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How to Keep a Gratitude Journal

People who document what they’re thankful for reap health and emotional benefits

 

 

Start with these tips from Dr Robert Emmons, psychology professor at the University of California, Davis, in the US, adapted from the University of California, Berkeley’s Greater Good website.

 

1. Commit to happiness

Writing in a journal is more effective if you first make the conscious decision to become more fulfilled and more grateful, research suggests. ‘Motivation to become happier plays a role,’ Emmons explains.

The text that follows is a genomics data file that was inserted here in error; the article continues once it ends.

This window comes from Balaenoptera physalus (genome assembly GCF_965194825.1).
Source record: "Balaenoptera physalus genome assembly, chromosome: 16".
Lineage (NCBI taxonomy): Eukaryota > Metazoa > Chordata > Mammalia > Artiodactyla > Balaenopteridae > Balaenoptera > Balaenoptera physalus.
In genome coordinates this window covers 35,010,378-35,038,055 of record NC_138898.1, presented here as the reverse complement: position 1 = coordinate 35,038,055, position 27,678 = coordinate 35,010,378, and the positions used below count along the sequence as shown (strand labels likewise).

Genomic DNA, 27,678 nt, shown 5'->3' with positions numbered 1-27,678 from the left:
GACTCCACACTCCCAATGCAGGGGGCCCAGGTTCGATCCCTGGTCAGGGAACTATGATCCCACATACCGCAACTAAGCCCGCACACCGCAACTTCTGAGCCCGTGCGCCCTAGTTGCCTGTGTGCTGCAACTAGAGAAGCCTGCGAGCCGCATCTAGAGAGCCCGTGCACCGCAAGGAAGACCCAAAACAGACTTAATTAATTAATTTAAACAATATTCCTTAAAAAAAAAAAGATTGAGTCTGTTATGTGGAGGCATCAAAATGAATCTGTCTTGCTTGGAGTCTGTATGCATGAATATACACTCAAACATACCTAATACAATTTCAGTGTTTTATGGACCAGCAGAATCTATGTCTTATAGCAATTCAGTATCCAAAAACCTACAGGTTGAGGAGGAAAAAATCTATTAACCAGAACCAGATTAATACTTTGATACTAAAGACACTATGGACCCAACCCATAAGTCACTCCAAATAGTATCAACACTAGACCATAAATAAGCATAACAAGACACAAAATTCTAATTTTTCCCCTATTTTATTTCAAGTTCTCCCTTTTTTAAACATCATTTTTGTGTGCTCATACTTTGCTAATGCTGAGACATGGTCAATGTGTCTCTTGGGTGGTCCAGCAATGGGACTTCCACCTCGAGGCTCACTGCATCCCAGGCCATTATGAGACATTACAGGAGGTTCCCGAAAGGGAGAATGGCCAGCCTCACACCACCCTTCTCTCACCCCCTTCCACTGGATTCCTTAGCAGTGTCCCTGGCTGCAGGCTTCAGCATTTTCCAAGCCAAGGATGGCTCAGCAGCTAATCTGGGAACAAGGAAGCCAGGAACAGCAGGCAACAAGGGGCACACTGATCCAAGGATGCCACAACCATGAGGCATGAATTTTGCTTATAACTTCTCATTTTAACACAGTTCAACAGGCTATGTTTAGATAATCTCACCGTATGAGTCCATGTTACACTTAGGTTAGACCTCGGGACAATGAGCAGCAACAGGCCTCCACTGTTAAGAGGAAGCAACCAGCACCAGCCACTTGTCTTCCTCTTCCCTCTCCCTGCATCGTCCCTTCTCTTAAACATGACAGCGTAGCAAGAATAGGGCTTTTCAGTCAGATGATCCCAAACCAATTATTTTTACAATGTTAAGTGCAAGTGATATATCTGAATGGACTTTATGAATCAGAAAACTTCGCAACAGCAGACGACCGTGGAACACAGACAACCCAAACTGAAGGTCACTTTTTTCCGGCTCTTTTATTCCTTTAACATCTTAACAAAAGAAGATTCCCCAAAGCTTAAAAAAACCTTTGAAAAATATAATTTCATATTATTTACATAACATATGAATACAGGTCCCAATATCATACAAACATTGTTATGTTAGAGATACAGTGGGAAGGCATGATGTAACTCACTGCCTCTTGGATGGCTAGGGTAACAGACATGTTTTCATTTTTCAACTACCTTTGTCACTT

2. Go for depth over breadth

Elaborating in detail about a particular thing for which you’re grateful – for example how thankful you are that your husband repaired a broken tap – carries more benefits than listing many things.

 

3. Make it personal

Focus on people you’re grateful for, not things. And try subtraction, not just addition: reflect on what your life would be like without certain blessings rather than just tallying up the good stuff.

 

4. Savour surprises

Record events that were unexpected or surprising, as these tend to elicit stronger levels of gratitude.

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